TENFU (CAYMAN) Holdings Company Ltd (HK: 6868), the PRC’s leading traditional Chinese-style tea products firm, was listed on Hong Kong’s main board on September 26, 2011.
Tenfu's sales and financial performance have been surging, with net profits of 110 million yuan, 140 million and 220 million in 2008, 2009 and 2010, respectively. This is expected to rise to some 300 million yuan for full-year 2011.
In 2010, measured in terms of retail sales total, Tenfu’s self-developed brand of traditional Chinese teas had top PRC market share for its product category, with Oolong and green tea products leading in several regional markets.
According to a recent independent third-party report published in Euromonitor International, the Tenfu brand in the Chinese tea products category had the strongest brand recognition among consumers in China, the world's biggest tea market.
“Different provinces across China are known for their own unique tea products, each possessing very distinctive characteristics. Therefore both the taste and the sales performance of various types of regional teas vary from province to province.
“But when looking at the market from a national perspective, Tenfu sits atop the competition in terms of production volume and sales for both Tieguanyin tea and Oolong tea,” said Tenfu’s Deputy GM of Finance Mr. Zheng Zhiyong.
He was speaking on Oct 9, with Ms. Kathy Zhang -- MD of Singapore’s leading investor relations firm, Financial PR -- and JK Capital’s MD, Mr. Randy Kwei, who visited Tenfu’s Zhangzhou, Fujian facilities as well as the Tenfu Tea College and Tea Museum. They were accompanied by Tenfu’s IR Manager Tina Shi and Finance Manager Ms. Jin Hairong.
Mr. Zheng went on to say: “Our tea harvesting season is broken into four or five pickings – in spring, summer, fall, winter and sometimes a fifth harvest is managed in the hottest months.
Among these, spring and fall pickings generally produce the highest quality tea leaves. The tea fragrance in spring is more hearty and nutrient-rich, while also being both refreshing and cooling. Autumn harvest tea leaves are more mild and smooth to the taste.”
After tealeaves are picked, they are washed, rolled, dried and finally allowed to ferment.
“However, tea processing methods can differ quite drastically,” Ms. Jin added.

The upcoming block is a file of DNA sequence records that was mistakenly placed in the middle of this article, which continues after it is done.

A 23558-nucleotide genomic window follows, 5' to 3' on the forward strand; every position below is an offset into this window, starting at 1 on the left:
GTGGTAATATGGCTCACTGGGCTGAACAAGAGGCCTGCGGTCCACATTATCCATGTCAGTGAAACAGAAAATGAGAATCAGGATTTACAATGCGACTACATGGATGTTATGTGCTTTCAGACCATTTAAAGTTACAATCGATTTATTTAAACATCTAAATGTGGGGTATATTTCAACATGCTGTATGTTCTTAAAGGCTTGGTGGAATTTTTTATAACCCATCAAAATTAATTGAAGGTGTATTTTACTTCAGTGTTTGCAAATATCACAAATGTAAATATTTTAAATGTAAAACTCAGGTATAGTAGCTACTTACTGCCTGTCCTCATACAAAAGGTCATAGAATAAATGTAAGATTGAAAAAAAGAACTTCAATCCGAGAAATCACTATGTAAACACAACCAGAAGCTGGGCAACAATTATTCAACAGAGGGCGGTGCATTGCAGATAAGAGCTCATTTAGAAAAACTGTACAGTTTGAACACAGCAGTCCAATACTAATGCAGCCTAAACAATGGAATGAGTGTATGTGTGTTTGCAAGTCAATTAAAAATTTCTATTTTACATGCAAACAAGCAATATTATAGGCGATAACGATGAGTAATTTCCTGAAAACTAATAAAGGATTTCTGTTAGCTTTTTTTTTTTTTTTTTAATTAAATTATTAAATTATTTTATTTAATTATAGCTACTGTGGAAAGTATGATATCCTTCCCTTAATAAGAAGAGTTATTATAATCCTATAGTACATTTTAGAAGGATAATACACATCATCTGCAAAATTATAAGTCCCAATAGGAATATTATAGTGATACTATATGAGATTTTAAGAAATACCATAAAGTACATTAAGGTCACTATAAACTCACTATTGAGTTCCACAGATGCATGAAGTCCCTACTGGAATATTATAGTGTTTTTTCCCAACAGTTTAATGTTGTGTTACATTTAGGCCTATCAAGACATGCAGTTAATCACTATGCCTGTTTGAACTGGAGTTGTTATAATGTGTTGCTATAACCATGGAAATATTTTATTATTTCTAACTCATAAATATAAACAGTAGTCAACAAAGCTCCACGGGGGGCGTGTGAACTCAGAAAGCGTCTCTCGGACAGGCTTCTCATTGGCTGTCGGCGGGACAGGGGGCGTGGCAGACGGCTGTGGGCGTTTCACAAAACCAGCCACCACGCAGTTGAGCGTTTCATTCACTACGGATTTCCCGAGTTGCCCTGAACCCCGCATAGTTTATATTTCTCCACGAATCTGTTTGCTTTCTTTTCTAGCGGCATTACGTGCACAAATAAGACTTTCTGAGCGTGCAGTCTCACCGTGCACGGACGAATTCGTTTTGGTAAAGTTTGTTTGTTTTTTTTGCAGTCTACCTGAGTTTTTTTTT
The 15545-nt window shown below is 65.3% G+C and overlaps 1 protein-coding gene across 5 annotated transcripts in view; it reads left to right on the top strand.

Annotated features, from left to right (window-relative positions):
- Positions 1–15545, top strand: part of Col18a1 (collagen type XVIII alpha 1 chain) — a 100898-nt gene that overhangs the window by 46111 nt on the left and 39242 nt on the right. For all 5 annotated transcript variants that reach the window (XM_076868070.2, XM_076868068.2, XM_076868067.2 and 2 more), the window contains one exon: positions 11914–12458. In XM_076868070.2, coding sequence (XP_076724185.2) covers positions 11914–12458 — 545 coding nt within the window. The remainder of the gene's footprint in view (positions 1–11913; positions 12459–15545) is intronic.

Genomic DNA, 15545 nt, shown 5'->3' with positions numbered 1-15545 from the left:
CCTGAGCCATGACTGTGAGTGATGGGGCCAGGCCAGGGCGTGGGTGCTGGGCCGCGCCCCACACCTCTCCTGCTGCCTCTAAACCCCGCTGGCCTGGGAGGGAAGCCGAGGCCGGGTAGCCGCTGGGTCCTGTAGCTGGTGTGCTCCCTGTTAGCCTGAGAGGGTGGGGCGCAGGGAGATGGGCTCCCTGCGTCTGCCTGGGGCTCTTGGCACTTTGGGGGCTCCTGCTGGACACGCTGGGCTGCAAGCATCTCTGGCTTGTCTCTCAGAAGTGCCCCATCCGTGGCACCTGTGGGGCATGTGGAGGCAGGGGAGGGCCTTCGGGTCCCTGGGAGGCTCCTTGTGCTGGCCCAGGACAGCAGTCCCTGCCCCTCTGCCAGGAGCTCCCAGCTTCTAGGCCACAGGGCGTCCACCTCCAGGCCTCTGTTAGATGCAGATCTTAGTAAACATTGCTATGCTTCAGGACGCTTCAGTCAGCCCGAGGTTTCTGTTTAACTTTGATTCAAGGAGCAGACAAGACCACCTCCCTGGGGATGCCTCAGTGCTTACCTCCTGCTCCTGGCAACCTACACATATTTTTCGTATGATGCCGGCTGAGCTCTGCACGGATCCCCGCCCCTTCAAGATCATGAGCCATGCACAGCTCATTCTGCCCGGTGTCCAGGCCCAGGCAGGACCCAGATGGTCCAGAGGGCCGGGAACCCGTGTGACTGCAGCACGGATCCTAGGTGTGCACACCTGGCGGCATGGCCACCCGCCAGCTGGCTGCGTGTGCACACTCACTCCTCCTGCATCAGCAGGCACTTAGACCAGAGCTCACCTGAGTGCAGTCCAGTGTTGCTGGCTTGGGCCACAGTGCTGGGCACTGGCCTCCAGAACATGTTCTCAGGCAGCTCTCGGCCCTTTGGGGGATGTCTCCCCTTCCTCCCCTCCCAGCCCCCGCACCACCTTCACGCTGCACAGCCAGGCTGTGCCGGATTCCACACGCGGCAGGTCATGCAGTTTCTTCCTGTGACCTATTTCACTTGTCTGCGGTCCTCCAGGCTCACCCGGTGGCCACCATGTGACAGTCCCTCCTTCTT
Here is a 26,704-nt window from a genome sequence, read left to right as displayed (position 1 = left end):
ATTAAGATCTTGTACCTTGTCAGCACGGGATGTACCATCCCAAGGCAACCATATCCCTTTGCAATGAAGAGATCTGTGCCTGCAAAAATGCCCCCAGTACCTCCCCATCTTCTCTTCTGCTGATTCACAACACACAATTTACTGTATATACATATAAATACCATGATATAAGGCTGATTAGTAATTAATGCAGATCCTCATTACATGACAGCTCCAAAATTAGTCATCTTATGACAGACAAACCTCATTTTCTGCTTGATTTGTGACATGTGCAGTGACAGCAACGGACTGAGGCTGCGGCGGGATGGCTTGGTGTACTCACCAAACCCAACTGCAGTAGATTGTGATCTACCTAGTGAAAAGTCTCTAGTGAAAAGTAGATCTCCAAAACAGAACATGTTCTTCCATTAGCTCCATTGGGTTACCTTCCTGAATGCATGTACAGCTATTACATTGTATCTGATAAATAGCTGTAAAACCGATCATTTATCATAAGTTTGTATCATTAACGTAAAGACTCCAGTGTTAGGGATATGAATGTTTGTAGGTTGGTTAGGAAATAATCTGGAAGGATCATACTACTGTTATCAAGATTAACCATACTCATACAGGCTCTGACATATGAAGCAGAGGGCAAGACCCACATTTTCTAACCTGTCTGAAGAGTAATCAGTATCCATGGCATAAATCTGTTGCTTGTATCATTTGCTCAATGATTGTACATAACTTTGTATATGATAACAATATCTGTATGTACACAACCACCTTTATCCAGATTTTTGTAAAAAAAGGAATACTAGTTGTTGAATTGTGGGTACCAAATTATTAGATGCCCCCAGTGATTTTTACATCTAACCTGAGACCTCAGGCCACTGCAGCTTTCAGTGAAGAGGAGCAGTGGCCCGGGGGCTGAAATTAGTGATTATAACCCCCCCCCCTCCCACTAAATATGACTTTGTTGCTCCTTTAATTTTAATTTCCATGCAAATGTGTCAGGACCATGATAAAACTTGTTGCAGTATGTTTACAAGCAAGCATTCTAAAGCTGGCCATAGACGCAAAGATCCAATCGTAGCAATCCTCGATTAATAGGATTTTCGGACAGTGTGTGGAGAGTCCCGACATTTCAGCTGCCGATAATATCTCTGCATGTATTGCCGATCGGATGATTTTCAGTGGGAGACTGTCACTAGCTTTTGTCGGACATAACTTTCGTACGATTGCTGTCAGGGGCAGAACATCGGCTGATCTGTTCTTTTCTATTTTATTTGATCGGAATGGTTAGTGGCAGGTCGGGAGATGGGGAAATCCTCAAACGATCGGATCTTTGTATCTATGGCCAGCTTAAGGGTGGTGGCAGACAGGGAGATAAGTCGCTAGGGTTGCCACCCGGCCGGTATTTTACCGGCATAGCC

Tenfu meticulously organizes its product types and marketing strategies to specifically leverage upon the firm’s inherent strengths and target consumer demand for each regional market.
At present, Tenfu supplies 1,100 unique tealeaf products, over 160 accompanying foodstuffs and more than 2,690 types of tea drinking and tea preparing paraphernalia, collectively called “tea sets.”
Tenfu also operates a food processing plant used to make consumer edibles including processed cakes, pastries, cookies, biscuits, dried fruits and candies suitable to accompany tea consumption.
Tenfu was proud to offer a wide variety of these supplemental tea-related foodstuffs as participant gift packages during the 2005 APEC Summit in South Korea.
Due to the current production capacity limitations, Tenfu’s current output of the above-mentioned foodstuffs is only sufficient to satisfy demand within its extensive network of Tenfu-branded chainstores.
It is also worth mentioning that Tenfu is currently the only group of its kind that simultaneously engages in all the following activities: tea packaging, marketing, research, cultural dissemination, education and theme-based travel options.
The company’s activities span three major sectors – agriculture, industry and the services sector.
The Tenfu Tea College was established via company-initiated investment and is the world’s first professional institution of higher learning specifically focused on the tea industry. It is often referred to as Tenfu’s ‘tea culture training base’,” Ms. Jin said.
She went on to explain: “The college sets the standard for the discipline in the country, and offers degrees after a period of three years, with departments including institutes of business, teas and foodstuffs technology, culture creativity, as well as four secondary institutes. At present Tenfu Tea College has over 2,000 active students.”
But Tenfu is not only about producing and selling tea and producing graduates proficient in the industry. It also has built the world’s largest museum dedicated to the craft: The Tenfu Tea Museum.
The Tenfu Tea Museum provides visitors with a detailed history of tea making and drinking, with extensive exhibits explaining the different types of leaves and growing regions and all things related to tea.